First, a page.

A moment with photographer Richard Hodder (@inthedrink)
Richard Hodder is possibly more well-recognized by his Instagram Moniker @inthedrink… His photos are epic and, uniquely, they span across a range of different discourses of photography – from pulled out landscapes, to emotive journalistic portraiture, to visceral underwater photography, to surf action… Last week, Richard was in Australia wave hunting and shooting RVCA advocate Jordan Griffin, so we caught up to throw some questions at him:
Thanks for meeting with us Richard… Let’s start with the most interesting thing i heard about you – that you were once an accountant! how did everything change for you, from living in the corporate world, to living in the creative world?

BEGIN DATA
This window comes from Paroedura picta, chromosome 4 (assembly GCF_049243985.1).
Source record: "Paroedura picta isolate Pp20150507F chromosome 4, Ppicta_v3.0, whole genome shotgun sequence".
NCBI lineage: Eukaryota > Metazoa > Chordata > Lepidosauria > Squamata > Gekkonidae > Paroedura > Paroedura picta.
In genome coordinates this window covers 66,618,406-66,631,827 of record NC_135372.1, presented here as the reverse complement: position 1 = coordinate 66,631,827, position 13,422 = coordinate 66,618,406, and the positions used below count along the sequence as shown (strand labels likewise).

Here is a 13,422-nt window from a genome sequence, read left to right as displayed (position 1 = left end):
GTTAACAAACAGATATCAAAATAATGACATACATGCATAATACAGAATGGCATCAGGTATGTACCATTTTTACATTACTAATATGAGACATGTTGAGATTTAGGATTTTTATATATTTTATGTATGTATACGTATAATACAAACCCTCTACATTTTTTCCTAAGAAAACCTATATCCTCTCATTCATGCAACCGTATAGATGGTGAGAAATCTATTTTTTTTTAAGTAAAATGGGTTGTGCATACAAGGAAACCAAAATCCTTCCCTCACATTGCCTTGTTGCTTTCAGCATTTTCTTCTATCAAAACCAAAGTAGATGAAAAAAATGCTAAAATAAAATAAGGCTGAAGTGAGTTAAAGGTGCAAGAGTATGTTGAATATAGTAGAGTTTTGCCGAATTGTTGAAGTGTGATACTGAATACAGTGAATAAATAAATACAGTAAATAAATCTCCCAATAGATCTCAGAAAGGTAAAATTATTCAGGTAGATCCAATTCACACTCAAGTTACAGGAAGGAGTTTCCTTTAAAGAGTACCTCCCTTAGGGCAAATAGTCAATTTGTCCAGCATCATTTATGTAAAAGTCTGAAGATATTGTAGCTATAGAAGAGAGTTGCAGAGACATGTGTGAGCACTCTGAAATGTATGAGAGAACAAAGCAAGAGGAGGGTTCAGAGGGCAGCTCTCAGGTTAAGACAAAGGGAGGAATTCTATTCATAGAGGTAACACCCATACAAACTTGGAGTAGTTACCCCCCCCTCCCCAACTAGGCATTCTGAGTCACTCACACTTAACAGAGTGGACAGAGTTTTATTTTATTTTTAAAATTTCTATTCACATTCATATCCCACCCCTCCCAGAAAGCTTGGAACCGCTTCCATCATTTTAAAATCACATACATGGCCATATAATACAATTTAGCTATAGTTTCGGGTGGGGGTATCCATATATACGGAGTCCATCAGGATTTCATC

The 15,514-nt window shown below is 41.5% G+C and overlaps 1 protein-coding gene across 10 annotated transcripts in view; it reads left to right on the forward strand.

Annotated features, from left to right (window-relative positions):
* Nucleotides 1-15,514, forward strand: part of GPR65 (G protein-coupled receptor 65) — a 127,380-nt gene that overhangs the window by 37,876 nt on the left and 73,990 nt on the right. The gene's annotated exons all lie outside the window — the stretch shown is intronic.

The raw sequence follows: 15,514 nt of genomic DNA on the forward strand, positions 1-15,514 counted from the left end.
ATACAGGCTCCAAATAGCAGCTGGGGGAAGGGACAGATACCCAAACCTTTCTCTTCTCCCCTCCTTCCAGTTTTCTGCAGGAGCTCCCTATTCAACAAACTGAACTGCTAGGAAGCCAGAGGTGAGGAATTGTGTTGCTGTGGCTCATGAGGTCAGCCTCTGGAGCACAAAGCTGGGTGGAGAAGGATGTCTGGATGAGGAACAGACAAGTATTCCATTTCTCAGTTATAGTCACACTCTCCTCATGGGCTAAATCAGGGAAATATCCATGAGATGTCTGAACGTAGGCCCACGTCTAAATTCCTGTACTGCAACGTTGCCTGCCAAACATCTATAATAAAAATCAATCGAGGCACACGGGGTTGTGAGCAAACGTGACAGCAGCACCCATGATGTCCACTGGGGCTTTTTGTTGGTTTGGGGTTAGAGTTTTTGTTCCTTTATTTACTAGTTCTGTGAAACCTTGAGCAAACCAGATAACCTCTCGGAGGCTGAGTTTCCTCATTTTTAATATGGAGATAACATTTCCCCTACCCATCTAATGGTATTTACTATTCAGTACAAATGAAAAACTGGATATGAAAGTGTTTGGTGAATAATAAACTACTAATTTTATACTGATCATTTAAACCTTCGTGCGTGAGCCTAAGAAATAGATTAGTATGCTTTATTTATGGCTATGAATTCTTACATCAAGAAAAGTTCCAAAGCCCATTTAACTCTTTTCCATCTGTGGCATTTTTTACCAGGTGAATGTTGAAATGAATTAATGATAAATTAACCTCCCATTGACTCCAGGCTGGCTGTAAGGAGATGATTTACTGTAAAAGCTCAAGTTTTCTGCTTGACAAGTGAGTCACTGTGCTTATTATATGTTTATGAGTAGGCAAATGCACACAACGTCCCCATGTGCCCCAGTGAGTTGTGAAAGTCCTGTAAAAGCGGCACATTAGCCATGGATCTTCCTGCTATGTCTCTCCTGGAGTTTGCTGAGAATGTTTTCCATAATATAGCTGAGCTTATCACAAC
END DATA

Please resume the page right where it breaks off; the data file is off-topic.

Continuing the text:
It was a gradual change but it wasn’t by accident. I kicked off a career in finance, deep into numbers and spreadsheets. Automatically anything with less structure with less rules became more appealing. I wanted a job that allowed me to feel more freedom so I stopped chasing jobs with large financial rewards and started doing jobs in industries that were more fun and more in line with the life I wanted to live until essentially work didn’t feel as much like work any more.
Taking photos was a hobby through this time and I never thought I would end up being able to say goodbye to those spreadsheets forever. Photography was something I did for fun and for myself, but once I started sharing with my close friends and family I got excited about the prospect of sharing moments to people I had never met before… and that enjoyment I got grew and grew.